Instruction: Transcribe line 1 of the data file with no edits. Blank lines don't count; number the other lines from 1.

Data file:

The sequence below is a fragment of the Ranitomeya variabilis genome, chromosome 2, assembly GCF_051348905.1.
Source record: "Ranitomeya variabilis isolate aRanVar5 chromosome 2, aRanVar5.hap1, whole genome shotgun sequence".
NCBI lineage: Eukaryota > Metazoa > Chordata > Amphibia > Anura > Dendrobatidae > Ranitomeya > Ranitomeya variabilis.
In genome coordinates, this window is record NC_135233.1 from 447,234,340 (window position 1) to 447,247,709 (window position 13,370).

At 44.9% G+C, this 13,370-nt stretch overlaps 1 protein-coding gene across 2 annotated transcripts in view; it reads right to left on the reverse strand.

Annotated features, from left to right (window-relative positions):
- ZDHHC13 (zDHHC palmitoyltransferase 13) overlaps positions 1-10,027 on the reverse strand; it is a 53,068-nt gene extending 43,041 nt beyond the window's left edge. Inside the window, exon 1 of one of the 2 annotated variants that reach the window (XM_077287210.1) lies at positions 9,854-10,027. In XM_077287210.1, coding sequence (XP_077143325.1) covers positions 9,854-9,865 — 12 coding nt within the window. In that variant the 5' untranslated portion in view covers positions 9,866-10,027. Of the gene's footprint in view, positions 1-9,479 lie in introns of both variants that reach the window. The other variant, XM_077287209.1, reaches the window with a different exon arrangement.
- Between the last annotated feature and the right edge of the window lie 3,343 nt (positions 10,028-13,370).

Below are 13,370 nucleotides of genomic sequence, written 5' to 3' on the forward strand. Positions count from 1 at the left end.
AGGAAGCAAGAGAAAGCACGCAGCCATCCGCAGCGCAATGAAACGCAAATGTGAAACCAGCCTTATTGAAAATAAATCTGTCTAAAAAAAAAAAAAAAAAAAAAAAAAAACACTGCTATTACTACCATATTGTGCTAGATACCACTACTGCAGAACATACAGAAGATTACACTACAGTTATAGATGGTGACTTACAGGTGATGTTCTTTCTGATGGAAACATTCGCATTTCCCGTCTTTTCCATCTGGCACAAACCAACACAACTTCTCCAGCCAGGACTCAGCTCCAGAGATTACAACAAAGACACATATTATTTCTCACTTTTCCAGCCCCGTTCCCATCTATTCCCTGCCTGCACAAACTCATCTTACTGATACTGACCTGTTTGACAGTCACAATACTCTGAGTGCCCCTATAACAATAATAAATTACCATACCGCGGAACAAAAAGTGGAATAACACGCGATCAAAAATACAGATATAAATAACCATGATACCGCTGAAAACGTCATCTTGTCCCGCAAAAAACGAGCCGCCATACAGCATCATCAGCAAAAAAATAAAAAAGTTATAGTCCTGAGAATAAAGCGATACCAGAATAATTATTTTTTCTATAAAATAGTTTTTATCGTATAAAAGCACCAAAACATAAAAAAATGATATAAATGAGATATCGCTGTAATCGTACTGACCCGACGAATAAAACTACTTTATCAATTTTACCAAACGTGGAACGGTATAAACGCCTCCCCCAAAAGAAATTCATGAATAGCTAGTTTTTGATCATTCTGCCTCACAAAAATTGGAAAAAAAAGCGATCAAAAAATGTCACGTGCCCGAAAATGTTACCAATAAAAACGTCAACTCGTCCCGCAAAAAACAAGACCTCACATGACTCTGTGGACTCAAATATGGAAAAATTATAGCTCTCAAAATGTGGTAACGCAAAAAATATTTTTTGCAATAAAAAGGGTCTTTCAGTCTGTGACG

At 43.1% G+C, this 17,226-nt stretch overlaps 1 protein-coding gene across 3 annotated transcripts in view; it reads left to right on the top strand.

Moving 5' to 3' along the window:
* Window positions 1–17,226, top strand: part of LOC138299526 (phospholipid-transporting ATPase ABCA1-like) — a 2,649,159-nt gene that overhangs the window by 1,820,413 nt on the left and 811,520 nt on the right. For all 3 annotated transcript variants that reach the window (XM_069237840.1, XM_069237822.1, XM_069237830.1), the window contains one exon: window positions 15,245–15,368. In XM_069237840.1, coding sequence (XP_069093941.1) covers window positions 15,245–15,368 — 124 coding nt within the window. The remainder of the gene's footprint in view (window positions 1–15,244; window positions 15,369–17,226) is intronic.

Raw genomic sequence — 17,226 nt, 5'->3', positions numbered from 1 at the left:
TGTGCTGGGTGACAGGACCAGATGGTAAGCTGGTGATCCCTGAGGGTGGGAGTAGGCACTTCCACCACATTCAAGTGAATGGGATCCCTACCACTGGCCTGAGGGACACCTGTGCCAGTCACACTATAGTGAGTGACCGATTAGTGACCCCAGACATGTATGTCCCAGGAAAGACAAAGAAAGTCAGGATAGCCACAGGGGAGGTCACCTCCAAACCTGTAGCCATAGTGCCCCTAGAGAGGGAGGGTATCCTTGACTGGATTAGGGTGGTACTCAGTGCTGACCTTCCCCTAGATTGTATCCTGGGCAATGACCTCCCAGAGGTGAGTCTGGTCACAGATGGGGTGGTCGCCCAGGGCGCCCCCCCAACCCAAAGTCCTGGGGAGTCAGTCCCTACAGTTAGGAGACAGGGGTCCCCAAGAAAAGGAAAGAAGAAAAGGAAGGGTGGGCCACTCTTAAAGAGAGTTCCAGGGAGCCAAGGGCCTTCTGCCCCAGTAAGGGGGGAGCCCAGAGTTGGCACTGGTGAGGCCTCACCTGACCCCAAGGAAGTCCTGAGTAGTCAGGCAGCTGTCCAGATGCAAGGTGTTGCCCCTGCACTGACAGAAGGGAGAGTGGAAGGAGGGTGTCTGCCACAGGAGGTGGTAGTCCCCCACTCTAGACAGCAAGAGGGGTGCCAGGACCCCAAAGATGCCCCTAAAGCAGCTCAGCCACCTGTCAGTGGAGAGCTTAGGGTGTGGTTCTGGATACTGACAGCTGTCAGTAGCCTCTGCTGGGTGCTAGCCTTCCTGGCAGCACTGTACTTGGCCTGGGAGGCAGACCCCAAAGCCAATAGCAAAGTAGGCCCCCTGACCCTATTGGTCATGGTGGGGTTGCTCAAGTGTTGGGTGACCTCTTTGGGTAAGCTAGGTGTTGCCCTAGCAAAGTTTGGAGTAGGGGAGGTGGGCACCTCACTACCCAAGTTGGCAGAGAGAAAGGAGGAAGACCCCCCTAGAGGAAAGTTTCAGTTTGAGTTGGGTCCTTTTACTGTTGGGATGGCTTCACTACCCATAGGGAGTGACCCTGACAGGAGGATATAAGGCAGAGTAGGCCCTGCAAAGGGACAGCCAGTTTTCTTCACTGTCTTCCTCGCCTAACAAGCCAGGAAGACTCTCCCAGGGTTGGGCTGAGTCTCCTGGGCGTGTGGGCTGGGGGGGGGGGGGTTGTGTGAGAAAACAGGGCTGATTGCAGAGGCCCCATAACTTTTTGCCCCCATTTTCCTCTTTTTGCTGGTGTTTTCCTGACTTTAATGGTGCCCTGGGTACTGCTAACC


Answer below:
The sequence below is a fragment of the Ranitomeya variabilis genome, chromosome 2, assembly GCF_051348905.1.